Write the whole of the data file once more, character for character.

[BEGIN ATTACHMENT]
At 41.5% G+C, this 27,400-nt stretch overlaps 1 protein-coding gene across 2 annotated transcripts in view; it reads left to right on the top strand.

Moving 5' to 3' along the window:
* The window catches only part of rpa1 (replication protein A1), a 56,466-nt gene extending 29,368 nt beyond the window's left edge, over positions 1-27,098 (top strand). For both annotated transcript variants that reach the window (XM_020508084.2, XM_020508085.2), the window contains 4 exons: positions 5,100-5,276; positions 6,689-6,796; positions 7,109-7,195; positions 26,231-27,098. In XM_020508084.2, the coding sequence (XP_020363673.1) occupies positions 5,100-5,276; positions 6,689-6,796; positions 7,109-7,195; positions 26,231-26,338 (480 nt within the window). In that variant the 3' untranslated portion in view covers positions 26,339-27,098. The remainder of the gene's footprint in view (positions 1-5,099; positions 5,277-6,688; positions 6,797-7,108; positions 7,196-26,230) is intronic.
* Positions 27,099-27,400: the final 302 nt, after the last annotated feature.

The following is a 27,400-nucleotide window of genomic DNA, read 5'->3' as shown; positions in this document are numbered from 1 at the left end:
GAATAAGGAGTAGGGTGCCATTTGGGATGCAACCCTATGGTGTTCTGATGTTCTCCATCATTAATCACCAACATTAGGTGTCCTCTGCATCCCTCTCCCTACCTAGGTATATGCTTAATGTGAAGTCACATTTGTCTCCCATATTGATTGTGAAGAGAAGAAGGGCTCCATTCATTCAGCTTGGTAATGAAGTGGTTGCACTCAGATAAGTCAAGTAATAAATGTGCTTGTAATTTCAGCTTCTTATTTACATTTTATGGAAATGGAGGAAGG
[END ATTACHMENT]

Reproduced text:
At 41.5% G+C, this 27,400-nt stretch overlaps 1 protein-coding gene across 2 annotated transcripts in view; it reads left to right on the top strand.

Moving 5' to 3' along the window:
* The window catches only part of rpa1 (replication protein A1), a 56,466-nt gene extending 29,368 nt beyond the window's left edge, over positions 1-27,098 (top strand). For both annotated transcript variants that reach the window (XM_020508084.2, XM_020508085.2), the window contains 4 exons: positions 5,100-5,276; positions 6,689-6,796; positions 7,109-7,195; positions 26,231-27,098. In XM_020508084.2, the coding sequence (XP_020363673.1) occupies positions 5,100-5,276; positions 6,689-6,796; positions 7,109-7,195; positions 26,231-26,338 (480 nt within the window). In that variant the 3' untranslated portion in view covers positions 26,339-27,098. The remainder of the gene's footprint in view (positions 1-5,099; positions 5,277-6,688; positions 6,797-7,108; positions 7,196-26,230) is intronic.
* Positions 27,099-27,400: the final 302 nt, after the last annotated feature.

The following is a 27,400-nucleotide window of genomic DNA, read 5'->3' as shown; positions in this document are numbered from 1 at the left end:
GAATAAGGAGTAGGGTGCCATTTGGGATGCAACCCTATGGTGTTCTGATGTTCTCCATCATTAATCACCAACATTAGGTGTCCTCTGCATCCCTCTCCCTACCTAGGTATATGCTTAATGTGAAGTCACATTTGTCTCCCATATTGATTGTGAAGAGAAGAAGGGCTCCATTCATTCAGCTTGGTAATGAAGTGGTTGCACTCAGATAAGTCAAGTAATAAATGTGCTTGTAATTTCAGCTTCTTATTTACATTTTATGGAAATGGAGGAAGG